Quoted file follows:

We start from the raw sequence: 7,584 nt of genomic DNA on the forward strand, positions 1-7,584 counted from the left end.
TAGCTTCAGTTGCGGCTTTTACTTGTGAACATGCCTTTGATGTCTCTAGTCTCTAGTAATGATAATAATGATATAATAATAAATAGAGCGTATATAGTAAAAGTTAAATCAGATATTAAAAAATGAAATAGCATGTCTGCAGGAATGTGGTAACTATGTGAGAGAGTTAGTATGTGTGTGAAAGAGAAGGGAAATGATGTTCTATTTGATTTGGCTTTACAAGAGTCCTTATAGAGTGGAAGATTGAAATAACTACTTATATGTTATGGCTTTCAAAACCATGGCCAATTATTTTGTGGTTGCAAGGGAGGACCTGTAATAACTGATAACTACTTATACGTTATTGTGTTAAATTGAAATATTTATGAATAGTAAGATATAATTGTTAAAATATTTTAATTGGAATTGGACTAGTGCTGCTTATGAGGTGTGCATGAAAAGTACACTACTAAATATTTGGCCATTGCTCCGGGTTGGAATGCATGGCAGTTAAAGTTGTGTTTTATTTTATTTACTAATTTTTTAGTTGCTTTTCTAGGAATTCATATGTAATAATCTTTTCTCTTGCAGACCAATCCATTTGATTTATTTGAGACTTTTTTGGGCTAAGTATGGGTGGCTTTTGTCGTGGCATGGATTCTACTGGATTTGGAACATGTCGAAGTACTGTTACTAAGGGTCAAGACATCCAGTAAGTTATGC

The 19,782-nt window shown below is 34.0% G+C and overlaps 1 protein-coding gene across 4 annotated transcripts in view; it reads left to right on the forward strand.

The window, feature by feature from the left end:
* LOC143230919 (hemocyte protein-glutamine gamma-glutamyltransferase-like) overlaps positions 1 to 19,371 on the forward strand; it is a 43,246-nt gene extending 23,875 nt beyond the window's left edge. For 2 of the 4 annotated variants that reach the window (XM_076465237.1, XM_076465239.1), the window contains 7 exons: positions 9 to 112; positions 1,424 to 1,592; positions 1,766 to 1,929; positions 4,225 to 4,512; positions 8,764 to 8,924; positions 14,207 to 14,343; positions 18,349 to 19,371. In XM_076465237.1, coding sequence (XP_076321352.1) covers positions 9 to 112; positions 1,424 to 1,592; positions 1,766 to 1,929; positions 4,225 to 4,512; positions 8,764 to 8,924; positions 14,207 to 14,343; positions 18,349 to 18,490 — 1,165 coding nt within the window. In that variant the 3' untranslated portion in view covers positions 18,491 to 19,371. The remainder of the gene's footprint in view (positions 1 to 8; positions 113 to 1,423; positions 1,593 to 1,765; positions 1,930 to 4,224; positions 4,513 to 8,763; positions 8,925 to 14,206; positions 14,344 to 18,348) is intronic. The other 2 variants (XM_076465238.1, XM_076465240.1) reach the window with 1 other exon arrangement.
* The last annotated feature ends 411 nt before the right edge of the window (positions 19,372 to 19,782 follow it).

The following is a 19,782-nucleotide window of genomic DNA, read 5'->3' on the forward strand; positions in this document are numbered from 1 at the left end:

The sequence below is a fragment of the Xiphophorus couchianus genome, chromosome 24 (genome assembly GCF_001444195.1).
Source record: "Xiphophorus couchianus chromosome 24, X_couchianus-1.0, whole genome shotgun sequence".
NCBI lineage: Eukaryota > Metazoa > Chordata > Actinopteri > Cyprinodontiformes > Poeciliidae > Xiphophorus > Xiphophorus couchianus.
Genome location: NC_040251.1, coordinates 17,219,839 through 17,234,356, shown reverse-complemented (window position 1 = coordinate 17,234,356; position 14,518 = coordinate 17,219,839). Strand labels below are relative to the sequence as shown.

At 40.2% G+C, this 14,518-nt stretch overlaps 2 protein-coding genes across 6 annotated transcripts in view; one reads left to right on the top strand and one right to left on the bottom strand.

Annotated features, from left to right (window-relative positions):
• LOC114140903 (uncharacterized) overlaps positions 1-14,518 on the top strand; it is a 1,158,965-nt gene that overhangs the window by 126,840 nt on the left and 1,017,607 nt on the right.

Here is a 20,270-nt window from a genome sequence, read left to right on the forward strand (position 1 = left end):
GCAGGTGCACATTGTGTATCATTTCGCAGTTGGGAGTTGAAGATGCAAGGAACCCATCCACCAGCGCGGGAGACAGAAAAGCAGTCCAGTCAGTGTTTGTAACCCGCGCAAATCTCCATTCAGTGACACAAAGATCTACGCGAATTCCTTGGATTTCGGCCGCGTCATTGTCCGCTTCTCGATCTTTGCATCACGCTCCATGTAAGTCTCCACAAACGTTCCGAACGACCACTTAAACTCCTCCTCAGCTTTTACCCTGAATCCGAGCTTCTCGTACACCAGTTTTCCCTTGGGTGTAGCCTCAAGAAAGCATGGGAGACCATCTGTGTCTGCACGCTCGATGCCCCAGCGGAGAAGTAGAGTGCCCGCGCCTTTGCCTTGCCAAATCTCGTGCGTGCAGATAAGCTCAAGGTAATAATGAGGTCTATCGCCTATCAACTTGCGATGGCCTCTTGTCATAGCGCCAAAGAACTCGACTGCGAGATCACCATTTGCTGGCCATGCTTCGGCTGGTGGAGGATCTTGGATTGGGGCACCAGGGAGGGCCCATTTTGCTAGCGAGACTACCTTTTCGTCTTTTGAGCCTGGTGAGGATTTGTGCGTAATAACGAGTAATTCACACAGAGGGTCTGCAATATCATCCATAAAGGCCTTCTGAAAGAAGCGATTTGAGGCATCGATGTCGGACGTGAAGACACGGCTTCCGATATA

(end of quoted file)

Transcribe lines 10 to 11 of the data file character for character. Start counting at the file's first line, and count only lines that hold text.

NCBI lineage: Eukaryota > Metazoa > Chordata > Actinopteri > Cyprinodontiformes > Poeciliidae > Xiphophorus > Xiphophorus couchianus.
Genome location: NC_040251.1, coordinates 17,219,839 through 17,234,356, shown reverse-complemented (window position 1 = coordinate 17,234,356; position 14,518 = coordinate 17,219,839). Strand labels below are relative to the sequence as shown.